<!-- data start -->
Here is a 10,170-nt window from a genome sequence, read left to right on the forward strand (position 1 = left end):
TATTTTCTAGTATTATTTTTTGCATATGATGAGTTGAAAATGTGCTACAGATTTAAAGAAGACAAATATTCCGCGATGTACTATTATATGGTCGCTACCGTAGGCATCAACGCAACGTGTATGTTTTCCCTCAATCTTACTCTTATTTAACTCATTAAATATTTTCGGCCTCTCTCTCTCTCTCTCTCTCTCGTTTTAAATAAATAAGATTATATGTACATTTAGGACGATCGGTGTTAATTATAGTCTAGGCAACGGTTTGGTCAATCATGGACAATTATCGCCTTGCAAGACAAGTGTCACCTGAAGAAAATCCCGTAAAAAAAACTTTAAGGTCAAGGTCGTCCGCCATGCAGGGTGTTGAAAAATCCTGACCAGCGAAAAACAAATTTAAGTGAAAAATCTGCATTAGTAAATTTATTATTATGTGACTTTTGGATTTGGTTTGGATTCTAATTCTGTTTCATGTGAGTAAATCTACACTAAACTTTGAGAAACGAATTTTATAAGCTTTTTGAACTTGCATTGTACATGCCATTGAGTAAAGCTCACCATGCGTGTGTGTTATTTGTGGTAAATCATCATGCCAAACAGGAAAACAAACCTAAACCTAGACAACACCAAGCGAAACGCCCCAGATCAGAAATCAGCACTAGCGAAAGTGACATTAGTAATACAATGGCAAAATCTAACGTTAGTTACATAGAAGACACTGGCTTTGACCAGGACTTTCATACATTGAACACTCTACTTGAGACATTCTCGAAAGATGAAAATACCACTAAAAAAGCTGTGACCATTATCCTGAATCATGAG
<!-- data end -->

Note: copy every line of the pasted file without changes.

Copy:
Here is a 10,170-nt window from a genome sequence, read left to right on the forward strand (position 1 = left end):
TATTTTCTAGTATTATTTTTTGCATATGATGAGTTGAAAATGTGCTACAGATTTAAAGAAGACAAATATTCCGCGATGTACTATTATATGGTCGCTACCGTAGGCATCAACGCAACGTGTATGTTTTCCCTCAATCTTACTCTTATTTAACTCATTAAATATTTTCGGCCTCTCTCTCTCTCTCTCTCTCTCGTTTTAAATAAATAAGATTATATGTACATTTAGGACGATCGGTGTTAATTATAGTCTAGGCAACGGTTTGGTCAATCATGGACAATTATCGCCTTGCAAGACAAGTGTCACCTGAAGAAAATCCCGTAAAAAAAACTTTAAGGTCAAGGTCGTCCGCCATGCAGGGTGTTGAAAAATCCTGACCAGCGAAAAACAAATTTAAGTGAAAAATCTGCATTAGTAAATTTATTATTATGTGACTTTTGGATTTGGTTTGGATTCTAATTCTGTTTCATGTGAGTAAATCTACACTAAACTTTGAGAAACGAATTTTATAAGCTTTTTGAACTTGCATTGTACATGCCATTGAGTAAAGCTCACCATGCGTGTGTGTTATTTGTGGTAAATCATCATGCCAAACAGGAAAACAAACCTAAACCTAGACAACACCAAGCGAAACGCCCCAGATCAGAAATCAGCACTAGCGAAAGTGACATTAGTAATACAATGGCAAAATCTAACGTTAGTTACATAGAAGACACTGGCTTTGACCAGGACTTTCATACATTGAACACTCTACTTGAGACATTCTCGAAAGATGAAAATACCACTAAAAAAGCTGTGACCATTATCCTGAATCATGAG